New York City
Gordon Kipping Architects/G TECTS
The downtown boutique aesthetic that emerged in New York City’s SoHo loft district in the late 1970s caught on––and stuck around––largely because it showed off arty clothes to striking effect. Architects and designers blithely stripped the deep and narrow loft spaces to their bare bones, leaving only cast-iron columns, concrete or wood floors, and white walls and ceilings, the latter often revealing ducts, pipes, and light tracks. Against this setting, clothes, spaciously arrayed as if in an art gallery, easily stood out.
A new shop for Issey Miyake on Madison Avenue at 68th Street illustrates that the loft style also works in the ultra-chic purview of Manhattan’s Upper East Side. In an area known for its lacquered look (both shops and shoppers), a bit of a downtown feeling can juice up the ambience. When Issey Miyake changed locations on Madison last fall, it asked Gordon Kipping Architects/G TECTS, an architectural firm that worked with Frank Gehry on the titanium-infiltrated Miyake flagship store, in the Tribeca neighborhood, to design a small, 2,600-square-foot outpost.
To draw shoppers into the boutique, Gordon Kipping, AIA, glazed the entire 24-foot width of the storefront, framing it in black solid surface material. He then energized the interior by focusing on the ceiling plane. Here, backlit fluorescent panels, 10 feet long and 10 inches wide, alternating with black voids of the same dimension mounted with metal-halide spots, create a syncopated, elongated checkerboard pattern. The muted floor is 2-inch-thick concrete deck. I-section steel columns, painted white, run down the middle of the space. With a $400,000 budget, the architects installed plastic laminate counters, glass vitrines, and recessed shelves along the white south wall, and displayed the clothes—the only note of color—on white steel racks along the north wall. In the fitting area at the back, four-layered curtains of diaphanous, white fabric almost conceal bright, white, vertical fluorescent tubes. Fluorescent lighting, tucked behind the mirrored partitions dividing the dressing rooms, adds to the luminous, if surreal, effect.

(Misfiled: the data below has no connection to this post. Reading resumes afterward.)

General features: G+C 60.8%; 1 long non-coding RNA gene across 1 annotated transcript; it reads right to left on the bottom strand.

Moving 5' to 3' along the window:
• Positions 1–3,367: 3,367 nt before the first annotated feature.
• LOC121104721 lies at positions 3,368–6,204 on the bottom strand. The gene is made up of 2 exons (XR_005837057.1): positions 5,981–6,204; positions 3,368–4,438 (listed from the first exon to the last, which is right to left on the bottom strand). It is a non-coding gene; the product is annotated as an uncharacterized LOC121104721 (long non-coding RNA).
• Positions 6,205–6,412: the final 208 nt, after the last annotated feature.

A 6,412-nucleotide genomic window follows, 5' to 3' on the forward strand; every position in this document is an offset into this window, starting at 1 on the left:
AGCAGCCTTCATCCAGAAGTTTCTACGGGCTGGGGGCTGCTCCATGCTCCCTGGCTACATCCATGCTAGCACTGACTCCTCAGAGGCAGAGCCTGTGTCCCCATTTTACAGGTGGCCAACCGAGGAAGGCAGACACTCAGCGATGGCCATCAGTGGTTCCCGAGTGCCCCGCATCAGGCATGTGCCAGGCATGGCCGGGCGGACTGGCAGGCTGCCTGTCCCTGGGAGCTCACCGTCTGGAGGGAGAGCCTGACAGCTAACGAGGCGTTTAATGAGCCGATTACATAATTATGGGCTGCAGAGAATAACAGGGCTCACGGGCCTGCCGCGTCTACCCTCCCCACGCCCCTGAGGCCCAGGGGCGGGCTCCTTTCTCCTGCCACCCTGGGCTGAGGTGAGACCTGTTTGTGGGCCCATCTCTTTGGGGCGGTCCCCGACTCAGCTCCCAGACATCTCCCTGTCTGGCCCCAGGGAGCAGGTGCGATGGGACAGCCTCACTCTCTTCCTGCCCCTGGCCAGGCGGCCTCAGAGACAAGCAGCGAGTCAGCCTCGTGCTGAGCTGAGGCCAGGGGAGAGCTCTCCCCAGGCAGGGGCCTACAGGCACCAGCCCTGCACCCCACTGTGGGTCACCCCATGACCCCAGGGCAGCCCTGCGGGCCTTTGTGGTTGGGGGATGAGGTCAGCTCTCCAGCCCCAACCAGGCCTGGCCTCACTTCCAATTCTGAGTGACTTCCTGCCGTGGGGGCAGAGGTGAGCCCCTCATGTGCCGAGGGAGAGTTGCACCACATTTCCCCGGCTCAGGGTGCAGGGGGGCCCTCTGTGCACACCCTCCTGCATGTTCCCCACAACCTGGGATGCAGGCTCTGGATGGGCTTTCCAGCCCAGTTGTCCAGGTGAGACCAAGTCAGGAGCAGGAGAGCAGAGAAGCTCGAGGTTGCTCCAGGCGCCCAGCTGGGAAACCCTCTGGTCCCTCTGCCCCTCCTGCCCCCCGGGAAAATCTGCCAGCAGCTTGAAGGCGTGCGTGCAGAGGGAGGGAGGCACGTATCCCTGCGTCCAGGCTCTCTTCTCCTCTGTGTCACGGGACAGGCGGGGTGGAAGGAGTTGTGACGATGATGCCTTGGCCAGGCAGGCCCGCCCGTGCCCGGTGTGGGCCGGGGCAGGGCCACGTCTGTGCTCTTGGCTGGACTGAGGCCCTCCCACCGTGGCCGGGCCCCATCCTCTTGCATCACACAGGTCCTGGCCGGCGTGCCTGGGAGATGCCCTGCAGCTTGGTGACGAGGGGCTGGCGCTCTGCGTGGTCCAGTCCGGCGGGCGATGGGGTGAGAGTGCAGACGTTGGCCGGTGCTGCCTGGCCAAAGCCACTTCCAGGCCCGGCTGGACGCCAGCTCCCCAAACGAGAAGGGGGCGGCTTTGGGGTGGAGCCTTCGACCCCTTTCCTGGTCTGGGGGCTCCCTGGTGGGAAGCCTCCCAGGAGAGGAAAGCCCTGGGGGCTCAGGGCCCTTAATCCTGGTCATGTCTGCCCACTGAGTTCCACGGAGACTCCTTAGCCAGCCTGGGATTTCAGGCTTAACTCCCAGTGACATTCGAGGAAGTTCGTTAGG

Maria Stefanidis, Brooks Atwood, Styliani Daouti
Building & Zoning Law Consultants
Solid Surface Exterior: